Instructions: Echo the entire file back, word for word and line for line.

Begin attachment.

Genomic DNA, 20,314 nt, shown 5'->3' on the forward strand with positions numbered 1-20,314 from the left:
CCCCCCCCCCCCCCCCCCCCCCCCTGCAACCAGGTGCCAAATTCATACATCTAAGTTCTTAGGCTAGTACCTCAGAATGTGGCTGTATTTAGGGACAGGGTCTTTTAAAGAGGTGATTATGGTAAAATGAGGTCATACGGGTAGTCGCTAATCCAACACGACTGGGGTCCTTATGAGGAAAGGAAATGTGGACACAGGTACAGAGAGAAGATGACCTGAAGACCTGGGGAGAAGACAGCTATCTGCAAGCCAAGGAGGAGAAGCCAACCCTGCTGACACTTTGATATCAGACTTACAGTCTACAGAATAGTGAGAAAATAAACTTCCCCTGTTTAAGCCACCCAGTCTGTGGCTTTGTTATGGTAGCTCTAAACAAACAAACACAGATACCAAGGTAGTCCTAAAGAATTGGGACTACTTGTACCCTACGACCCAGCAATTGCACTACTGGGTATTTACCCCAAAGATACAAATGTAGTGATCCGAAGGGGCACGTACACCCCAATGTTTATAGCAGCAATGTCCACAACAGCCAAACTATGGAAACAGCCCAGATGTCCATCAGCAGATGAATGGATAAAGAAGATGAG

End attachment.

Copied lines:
Genomic DNA, 20,314 nt, shown 5'->3' on the forward strand with positions numbered 1-20,314 from the left:
CCCCCCCCCCCCCCCCCCCCCCCCTGCAACCAGGTGCCAAATTCATACATCTAAGTTCTTAGGCTAGTACCTCAGAATGTGGCTGTATTTAGGGACAGGGTCTTTTAAAGAGGTGATTATGGTAAAATGAGGTCATACGGGTAGTCGCTAATCCAACACGACTGGGGTCCTTATGAGGAAAGGAAATGTGGACACAGGTACAGAGAGAAGATGACCTGAAGACCTGGGGAGAAGACAGCTATCTGCAAGCCAAGGAGGAGAAGCCAACCCTGCTGACACTTTGATATCAGACTTACAGTCTACAGAATAGTGAGAAAATAAACTTCCCCTGTTTAAGCCACCCAGTCTGTGGCTTTGTTATGGTAGCTCTAAACAAACAAACACAGATACCAAGGTAGTCCTAAAGAATTGGGACTACTTGTACCCTACGACCCAGCAATTGCACTACTGGGTATTTACCCCAAAGATACAAATGTAGTGATCCGAAGGGGCACGTACACCCCAATGTTTATAGCAGCAATGTCCACAACAGCCAAACTATGGAAACAGCCCAGATGTCCATCAGCAGATGAATGGATAAAGAAGATGAG